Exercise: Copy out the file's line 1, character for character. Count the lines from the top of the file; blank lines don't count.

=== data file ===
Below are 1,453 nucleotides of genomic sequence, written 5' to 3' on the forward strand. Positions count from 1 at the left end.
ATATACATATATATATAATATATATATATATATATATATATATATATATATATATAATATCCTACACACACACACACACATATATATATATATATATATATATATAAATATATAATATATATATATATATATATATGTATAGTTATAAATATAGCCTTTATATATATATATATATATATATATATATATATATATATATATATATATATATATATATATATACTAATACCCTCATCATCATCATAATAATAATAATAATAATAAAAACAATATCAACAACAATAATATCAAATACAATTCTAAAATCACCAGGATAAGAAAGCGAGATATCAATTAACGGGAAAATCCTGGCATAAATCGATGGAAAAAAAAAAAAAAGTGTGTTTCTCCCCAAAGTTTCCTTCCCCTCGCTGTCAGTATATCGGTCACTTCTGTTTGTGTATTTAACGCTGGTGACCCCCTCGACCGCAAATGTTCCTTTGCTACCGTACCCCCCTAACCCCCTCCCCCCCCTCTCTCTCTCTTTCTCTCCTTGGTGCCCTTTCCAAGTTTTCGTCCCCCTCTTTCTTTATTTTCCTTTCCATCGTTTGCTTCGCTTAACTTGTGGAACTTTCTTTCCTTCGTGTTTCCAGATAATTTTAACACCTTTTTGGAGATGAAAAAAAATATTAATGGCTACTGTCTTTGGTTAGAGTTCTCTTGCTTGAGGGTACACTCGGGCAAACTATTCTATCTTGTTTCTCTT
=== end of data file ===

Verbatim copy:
Below are 1,453 nucleotides of genomic sequence, written 5' to 3' on the forward strand. Positions count from 1 at the left end.